Marina Michelle McCoy: My TEDx experience in South Lake Tahoe (opinion)
Tribune Guest Columnist
“Was I ready for this? Was this too soon? Do I have enough experience to be credible to speak?” These were the thoughts that hunted me the weeks leading up to the TEDx South Lake Tahoe event, which happened Oct. 5. Instead of using them to scare me away from giving my speech, I used them to inspire my speech. I read countless TED talk books, watched even more TED talks on YouTube, made sure my facts were credible, and practiced, practiced, practiced. Whether it was practicing by myself, in front of my friends, or with Robin DeSorta, the organizer of the event, I made sure to set time aside to practice every day. But all the practice in the world couldn’t shake the nerves that came along with speaking about your passion in front of hundreds of people.
“Deep breaths, deep breaths, deep breaths,” was what I repeated to myself the whole day leading up to my TEDx speech. The day before, I found out that I would be speaking second to last. Meaning, I got to sit in my chair, heart thumping like a rabbit’s foot, hands clammy as a hot summers’ humid day, until it was my turn to go up on that stage. As a recent college graduate from Sierra Nevada College, May 2016, this was my first big public speaking experience outside of a classroom.
As the first couple speakers went on stage, my nerves were still high, but after a few more speakers, my nerves started to ease. How come? Because of the audience.
The crowd was incredibly welcoming, kind and attentive. They weren’t looking at their phones. They weren’t fidgeting. They weren’t distracting. They cared about the speakers. They wanted us to do the best we possibly could, and how they could help with that, was giving their full attention, listening to the ideas we had to share.
“Next up, we have Marina McCoy,” Robin announced to the crowd.
Oh boy … Here we go…
As my heart still thumbed through my chest, I took one last deep breath, shook the nerves off and walked out onto the iconic TED red circled carpet.
I looked up, saw my best friend out in the audience, right in the middle of the seated crowded and assured myself that everything was going to be OK, and began my slides.
The first couple of lines, I could feel the nervousness in my voice, but as I continued to talk, I didn’t notice it anymore. I looked into the crowded and saw almost everyone drawn into my presentation; I grew more and more comfortable on stage.
Then I didn’t see the crowd anymore; all I saw were the lights, and then myself giving the presentation. Next thing I knew, people were clapping and cheering, it was over. Did I not mention all my points? Where did the time go? Did I mess up? What seemed like only three minutes onstage was actually over 13 minutes.
I have never had such an out-of-body experience before. I somehow managed to continue to give my talk, as I blacked out inside of my head. Was this the nerves taking over? Or was it all the practice taking over?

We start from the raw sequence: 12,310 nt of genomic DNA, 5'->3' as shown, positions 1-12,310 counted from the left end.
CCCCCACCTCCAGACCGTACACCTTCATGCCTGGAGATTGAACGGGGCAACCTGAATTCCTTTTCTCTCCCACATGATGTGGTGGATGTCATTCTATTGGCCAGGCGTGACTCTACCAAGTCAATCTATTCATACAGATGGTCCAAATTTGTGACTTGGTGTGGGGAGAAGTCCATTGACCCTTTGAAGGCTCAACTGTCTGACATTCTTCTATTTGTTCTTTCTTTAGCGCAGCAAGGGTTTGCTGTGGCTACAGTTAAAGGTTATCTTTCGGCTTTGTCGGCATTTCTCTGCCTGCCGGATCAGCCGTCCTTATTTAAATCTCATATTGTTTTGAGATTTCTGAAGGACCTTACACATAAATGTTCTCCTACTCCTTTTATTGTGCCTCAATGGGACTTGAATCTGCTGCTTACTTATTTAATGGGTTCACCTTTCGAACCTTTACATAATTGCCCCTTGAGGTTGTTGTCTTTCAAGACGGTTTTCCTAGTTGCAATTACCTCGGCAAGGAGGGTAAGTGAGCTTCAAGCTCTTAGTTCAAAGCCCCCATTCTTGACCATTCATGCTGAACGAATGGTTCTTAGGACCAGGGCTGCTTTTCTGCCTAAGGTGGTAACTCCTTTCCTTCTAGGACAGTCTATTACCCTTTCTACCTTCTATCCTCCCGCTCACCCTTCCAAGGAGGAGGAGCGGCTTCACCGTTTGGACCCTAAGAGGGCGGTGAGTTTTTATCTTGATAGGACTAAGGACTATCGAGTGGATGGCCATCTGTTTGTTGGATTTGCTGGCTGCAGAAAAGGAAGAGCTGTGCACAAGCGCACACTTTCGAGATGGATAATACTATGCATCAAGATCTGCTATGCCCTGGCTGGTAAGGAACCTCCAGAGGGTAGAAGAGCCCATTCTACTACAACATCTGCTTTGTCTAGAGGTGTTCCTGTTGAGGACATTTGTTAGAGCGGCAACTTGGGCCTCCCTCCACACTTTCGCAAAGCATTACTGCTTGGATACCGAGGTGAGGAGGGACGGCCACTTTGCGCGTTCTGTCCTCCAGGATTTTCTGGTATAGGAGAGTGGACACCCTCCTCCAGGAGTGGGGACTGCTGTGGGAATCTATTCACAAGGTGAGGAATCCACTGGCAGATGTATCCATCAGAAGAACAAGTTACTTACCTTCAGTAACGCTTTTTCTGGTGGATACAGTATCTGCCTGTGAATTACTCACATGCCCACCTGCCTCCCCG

I knew my lines. I knew my points. I knew my slides. But the nerves were still there regardless. Was this the way my body reacted so I wouldn’t let the nerves get the best of me? If it was, I am forever thankful for it. I had successfully completed one of my biggest fears — public speaking. Now it was time to relax and get my heartbeat back to a normal pace.
I. Did. It.
After the event, we were able to socialize with the crowd and fellow speakers. It was great being able to interact with the crowd afterwards and hear about their reactions, comments and thoughts on all the ideas that were presented on that night. They showed great interest in making a change in their daily lives to reach these new goals that will help strengthen and bring together our community.
If you have an idea that you feel is worth sharing (and I bet it is), don’t be afraid to put yourself out there. Because when you are passionate about something, it shines through your nerves, and you can inspire others to do the same. Imagine if we all started to follow our true passions more, imagine the type of impact that world have on our communities, our world and ourselves.
Being able to speak on TEDx about my passion for the environment and raising the standards of sustainability at special events, mainly music festivals, was a dream come true for me. It’s something I have been aspiring to accomplishment since I watched my first TED Talk years ago.
All of the speakers came from different backgrounds, but we all shared the same idea; that we were passionate about something and we can make a difference if we work hard enough. It was a great honor to share this experience with so many other incredible individuals.
I would like to give a special thanks to everyone who helped put on the TEDx event, from the organizers of the event, the crew at The Loft, the attendees and fellow speakers, we all made this an reality.
Keep your eyes open for the 2017 TEDx event in South Lake Tahoe! It’s a transformational experience you do not want to miss.
Marina McCoy is the founder of Waste-Free Earth, where they are dedicated to making the festival industry known for being a global contributor to environmental sustainability. She is based out of North Tahoe, but lives out of her van full time to spread the message of waste-free living across the country.
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